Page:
Keeping Track (of some things), Staying Outraged (it is possible), and Resisting (it’s essential)
Passages in bold in the body of the texts below are my emphasis. This is an ongoing project, and I update the site frequently.
Friday, 21 April 2017, Day 93:
Putin-linked think tank drew up plan to sway 2016 US presidential election, Reuters, Ned Parker, Jonathan Landay and John Walcott, Friday, 21 April 2017: “A Russian government think tank controlled by Vladimir Putin developed a plan to swing the 2016 U.S. presidential election to Donald Trump and undermine voters’ faith in the American electoral system, three current and four former U.S. officials told Reuters. They described two confidential documents from the think tank as providing the framework and rationale for what U.S. intelligence agencies have concluded was an intensive effort by Russia to interfere with the Nov. 8 election. U.S. intelligence officials acquired the documents, which were prepared by the Moscow-based Russian Institute for Strategic Studies [en.riss.ru/], after the election. The institute is run by retired senior Russian foreign intelligence officials appointed by Putin’s office. The first Russian institute document was a strategy paper written last June that circulated at the highest levels of the Russian government but was not addressed to any specific individuals. It recommended the Kremlin launch a propaganda campaign on social media and Russian state-backed global news outlets to encourage U.S. voters to elect a president who would take a softer line toward Russia than the administration of then-President Barack Obama, the seven officials said. A second institute document, drafted in October and distributed in the same way, warned that Democratic presidential candidate Hillary Clinton was likely to win the election. For that reason, it argued, it was better for Russia to end its pro-Trump propaganda and instead intensify its messaging about voter fraud to undermine the U.S. electoral system’s legitimacy and damage Clinton’s reputation in an effort to undermine her presidency, the seven officials said. The current and former U.S. officials spoke on the condition of anonymity due to the Russian documents’ classified status. They declined to discuss how the United States obtained them. U.S. intelligence agencies also declined to comment on them.”
Attorney General Jeff Sessions takes step toward enforcing threat to strip funding from ‘sanctuary cities,’ The Washington Post, Matt Zapotosky, Friday, 21 April 2017: “Attorney General Jeff Sessions on Friday demanded that nine jurisdictions produce proof that they are communicating with federal authorities about undocumented immigrants or risk losing grant funding. Sessions sent letters to the nine jurisdictions, including Philadelphia, New York and Chicago, in the latest sign that the Trump administration intends to punish what are sometimes called sanctuary cities that do not cooperate in its promised crackdown on illegal immigration. President Trump signed an executive order in January declaring that sanctuary jurisdictions would not be eligible to receive federal grants, and Sessions vowed last month during a White House news conference to take Justice Department money from such places. How far Trump can go, though, and what jurisdictions can do to avoid his ire, remains unclear…. The letters were addressed to officials in New Orleans; Philadelphia; Chicago; New York City; Clark County, Nev.; Miami-Dade County, Fla.; Milwaukee County, Wis.; Cook County, Ill.; and the state of California…. The release said New York, for example, “continues to see gang murder after gang murder, the predictable consequence of the city’s ‘soft on crime’ stance.” New York, in fact, has seen significant recent reductions in crime.… The grants at stake provide federal funding for a host of functions in the criminal-justice system — including policing, victim-and-witness initiatives, crime prevention, drug-treatment programs and technology improvements…. When someone is arrested on a local crime, their fingerprints are run through the FBI database, and — whether local authorities like it or not — ICE can tell if they are in the country illegally. It then often will send a request to local authorities to detain such people. Refusing to honor such a request would not necessarily violate federal law. But telling local police officers, for example, that they could not give information to their ICE counterparts might.”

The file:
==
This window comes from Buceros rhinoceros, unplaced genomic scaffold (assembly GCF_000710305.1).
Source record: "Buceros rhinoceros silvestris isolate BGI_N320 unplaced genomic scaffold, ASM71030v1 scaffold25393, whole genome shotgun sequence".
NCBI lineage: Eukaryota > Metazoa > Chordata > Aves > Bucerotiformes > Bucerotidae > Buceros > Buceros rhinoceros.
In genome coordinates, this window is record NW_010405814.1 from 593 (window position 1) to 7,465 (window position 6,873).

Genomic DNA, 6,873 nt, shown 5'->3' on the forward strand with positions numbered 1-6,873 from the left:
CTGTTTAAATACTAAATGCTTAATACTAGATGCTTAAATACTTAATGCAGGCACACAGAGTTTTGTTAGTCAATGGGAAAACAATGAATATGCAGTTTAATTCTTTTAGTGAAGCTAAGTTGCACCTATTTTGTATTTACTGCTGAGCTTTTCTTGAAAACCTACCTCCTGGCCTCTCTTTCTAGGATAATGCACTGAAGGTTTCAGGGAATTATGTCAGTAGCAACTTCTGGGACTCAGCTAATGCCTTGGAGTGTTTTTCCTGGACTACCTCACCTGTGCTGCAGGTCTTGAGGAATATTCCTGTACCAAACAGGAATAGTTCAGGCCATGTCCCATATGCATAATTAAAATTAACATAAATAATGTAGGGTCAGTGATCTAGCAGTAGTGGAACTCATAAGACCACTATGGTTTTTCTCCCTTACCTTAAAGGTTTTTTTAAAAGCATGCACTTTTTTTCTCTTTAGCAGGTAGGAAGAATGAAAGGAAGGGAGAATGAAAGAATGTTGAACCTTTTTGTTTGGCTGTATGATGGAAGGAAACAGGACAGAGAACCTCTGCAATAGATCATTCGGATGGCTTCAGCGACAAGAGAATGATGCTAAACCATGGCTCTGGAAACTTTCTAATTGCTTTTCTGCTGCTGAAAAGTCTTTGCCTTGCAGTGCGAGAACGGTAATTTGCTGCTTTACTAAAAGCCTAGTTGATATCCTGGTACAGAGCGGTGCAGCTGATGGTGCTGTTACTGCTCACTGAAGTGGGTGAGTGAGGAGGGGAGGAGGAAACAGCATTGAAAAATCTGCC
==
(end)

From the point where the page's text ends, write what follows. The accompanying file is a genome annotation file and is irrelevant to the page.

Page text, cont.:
U.S. Rejects Exxon Mobil Bid for Waiver on Russia Sanctions, The New York Times, Clifford Krauss, Friday, 21 April 2017: “The Trump administration delivered a setback to Exxon Mobil on Friday, announcing that it would not grant the oil giant a waiver from sanctions against Russia that would allow drilling in the Black Sea. The decision, reinforcing barriers erected by the United States over Russia’s intervention in Ukraine, was another sign that President Trump has been unwilling or unable to improve relations with the Kremlin early in his term, after pledging as a candidate that he would seek a thaw. ‘In consultation with President Donald J. Trump,’ Treasury Secretary Steven Mnuchin said in a terse, prepared statement, ‘the Treasury Department will not be issuing waivers to U.S. companies, including Exxon, authorizing drilling prohibited by current Russian sanctions.’ The prospect of a waiver had drawn denunciations from both Democratic and Republican lawmakers…. The matter was complicated by the continuing congressional scrutiny of reports of Russian intervention in support of Mr. Trump in last year’s election, and by Secretary of State Rex W. Tillerson’s role as Exxon Mobil’s chief executive until the president nominated him for his current position.”
Continue reading Week 14, Friday, 21 April – Thursday, 27 April 2017: